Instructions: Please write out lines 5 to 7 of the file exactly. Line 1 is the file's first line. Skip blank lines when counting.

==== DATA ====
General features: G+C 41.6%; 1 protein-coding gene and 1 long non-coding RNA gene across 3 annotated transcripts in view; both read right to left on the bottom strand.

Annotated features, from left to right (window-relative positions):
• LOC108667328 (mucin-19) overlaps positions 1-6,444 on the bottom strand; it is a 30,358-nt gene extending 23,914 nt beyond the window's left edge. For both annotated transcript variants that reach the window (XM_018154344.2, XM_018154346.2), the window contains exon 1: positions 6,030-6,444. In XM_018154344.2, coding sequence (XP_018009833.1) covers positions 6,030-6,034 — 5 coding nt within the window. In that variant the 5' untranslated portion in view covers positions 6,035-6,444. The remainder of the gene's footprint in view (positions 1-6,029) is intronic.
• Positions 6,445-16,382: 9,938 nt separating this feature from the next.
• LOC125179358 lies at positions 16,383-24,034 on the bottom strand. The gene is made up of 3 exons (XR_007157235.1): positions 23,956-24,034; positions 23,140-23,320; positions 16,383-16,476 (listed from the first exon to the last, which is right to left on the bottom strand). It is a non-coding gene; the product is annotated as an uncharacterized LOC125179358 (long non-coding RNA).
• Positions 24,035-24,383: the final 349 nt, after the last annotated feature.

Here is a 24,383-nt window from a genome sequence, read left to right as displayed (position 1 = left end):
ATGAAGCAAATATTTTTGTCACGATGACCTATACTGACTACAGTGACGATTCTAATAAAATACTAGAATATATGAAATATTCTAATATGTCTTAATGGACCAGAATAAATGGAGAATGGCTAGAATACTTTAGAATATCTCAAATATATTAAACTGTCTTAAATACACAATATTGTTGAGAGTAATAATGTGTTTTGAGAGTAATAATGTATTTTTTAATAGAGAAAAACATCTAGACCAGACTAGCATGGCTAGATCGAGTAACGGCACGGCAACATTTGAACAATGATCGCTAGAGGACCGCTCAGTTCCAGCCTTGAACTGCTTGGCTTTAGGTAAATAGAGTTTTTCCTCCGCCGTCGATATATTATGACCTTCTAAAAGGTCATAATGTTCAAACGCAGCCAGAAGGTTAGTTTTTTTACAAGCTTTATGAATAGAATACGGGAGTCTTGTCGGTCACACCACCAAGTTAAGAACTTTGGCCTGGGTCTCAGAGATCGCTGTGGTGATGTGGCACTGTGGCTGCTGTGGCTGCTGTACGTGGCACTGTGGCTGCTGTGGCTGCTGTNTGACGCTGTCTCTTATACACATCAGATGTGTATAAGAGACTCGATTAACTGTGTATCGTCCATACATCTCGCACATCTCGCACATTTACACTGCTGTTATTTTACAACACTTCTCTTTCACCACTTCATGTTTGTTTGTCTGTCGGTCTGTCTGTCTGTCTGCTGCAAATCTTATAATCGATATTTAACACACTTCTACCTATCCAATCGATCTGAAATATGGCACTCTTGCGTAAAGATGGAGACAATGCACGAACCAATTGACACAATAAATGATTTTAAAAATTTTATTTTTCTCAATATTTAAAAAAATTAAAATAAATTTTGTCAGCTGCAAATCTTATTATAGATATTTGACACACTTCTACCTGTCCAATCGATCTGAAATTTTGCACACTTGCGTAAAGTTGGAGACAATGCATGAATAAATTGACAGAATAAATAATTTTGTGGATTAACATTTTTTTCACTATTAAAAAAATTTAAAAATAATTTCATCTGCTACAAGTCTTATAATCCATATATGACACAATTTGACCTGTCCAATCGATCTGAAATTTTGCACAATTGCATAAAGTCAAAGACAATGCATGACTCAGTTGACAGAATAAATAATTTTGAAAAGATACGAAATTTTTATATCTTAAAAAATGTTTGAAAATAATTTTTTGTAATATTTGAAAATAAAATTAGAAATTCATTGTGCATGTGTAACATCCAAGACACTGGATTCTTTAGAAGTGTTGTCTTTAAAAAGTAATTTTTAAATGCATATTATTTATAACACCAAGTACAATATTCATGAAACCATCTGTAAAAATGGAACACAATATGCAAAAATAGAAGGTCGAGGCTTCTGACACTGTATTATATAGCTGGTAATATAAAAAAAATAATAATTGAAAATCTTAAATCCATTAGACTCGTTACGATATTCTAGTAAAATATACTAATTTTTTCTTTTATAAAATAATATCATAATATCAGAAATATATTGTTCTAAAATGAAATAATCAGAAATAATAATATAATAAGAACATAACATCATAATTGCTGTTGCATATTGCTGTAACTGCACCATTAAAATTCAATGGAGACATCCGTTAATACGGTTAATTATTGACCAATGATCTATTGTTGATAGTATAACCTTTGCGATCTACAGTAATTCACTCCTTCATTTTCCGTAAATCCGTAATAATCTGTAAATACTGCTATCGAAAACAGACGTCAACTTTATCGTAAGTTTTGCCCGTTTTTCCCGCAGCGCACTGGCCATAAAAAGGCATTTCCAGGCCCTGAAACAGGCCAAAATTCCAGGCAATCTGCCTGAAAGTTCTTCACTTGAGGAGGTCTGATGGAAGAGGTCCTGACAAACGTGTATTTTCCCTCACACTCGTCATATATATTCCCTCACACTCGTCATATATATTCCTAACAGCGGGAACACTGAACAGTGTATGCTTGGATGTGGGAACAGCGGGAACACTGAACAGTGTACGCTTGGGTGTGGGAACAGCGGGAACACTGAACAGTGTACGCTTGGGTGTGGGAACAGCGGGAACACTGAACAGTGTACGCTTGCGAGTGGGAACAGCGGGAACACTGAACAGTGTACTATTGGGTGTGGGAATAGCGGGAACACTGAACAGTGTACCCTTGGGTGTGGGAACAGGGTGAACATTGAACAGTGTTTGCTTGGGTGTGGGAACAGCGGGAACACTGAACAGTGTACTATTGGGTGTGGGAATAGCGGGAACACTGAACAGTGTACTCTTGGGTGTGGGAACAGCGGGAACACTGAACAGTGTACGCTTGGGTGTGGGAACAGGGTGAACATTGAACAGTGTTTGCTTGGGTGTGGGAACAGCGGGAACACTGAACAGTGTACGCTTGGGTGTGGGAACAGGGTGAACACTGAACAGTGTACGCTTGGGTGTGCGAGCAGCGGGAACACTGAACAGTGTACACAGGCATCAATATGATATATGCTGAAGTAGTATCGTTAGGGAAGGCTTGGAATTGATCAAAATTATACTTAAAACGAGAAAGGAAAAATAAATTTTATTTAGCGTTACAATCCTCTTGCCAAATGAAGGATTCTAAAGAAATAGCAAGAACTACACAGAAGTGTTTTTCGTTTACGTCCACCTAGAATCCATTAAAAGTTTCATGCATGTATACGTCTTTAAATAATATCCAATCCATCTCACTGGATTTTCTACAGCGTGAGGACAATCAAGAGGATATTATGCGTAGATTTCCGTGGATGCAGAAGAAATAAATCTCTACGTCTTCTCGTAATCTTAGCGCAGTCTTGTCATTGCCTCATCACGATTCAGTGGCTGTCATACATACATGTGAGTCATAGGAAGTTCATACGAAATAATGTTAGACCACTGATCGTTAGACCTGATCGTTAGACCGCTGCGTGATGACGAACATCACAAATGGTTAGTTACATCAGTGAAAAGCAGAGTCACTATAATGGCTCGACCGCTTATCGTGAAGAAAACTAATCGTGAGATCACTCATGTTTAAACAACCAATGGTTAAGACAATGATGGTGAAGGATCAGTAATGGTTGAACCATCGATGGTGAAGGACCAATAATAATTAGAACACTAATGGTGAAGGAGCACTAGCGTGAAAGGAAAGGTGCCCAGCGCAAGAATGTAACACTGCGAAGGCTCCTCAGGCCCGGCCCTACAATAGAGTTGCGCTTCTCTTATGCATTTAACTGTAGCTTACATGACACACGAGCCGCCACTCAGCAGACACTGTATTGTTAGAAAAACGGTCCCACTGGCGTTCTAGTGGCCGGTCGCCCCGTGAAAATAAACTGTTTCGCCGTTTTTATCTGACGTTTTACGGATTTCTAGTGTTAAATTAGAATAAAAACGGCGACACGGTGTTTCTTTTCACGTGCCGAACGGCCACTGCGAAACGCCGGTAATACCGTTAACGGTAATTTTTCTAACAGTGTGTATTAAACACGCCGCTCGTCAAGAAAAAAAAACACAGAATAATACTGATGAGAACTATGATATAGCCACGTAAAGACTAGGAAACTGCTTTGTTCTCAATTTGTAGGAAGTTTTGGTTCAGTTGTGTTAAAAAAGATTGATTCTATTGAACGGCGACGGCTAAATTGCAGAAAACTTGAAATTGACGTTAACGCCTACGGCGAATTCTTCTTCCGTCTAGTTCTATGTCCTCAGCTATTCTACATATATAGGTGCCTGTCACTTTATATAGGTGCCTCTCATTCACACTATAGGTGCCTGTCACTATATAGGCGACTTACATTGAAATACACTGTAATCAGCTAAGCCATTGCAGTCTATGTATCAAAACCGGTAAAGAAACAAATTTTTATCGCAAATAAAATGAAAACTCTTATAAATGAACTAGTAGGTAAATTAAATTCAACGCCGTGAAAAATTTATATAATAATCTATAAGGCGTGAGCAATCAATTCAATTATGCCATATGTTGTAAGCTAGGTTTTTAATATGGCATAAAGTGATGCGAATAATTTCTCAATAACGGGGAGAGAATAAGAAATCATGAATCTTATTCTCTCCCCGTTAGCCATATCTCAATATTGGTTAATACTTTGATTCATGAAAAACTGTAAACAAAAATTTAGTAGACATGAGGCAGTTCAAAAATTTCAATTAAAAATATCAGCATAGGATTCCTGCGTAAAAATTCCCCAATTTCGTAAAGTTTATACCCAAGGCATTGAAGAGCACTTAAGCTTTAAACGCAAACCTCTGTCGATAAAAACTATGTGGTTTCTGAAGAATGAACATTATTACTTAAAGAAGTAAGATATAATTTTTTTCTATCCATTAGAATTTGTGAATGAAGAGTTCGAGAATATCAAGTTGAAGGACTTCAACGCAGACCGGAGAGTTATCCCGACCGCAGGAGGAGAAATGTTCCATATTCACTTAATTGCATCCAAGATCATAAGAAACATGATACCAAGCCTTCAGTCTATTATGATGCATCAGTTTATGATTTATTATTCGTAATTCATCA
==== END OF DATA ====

• LOC125179358 lies at positions 16,383-24,034 on the bottom strand. The gene is made up of 3 exons (XR_007157235.1): positions 23,956-24,034; positions 23,140-23,320; positions 16,383-16,476 (listed from the first exon to the last, which is right to left on the bottom strand). It is a non-coding gene; the product is annotated as an uncharacterized LOC125179358 (long non-coding RNA).
• Positions 24,035-24,383: the final 349 nt, after the last annotated feature.

Here is a 24,383-nt window from a genome sequence, read left to right as displayed (position 1 = left end):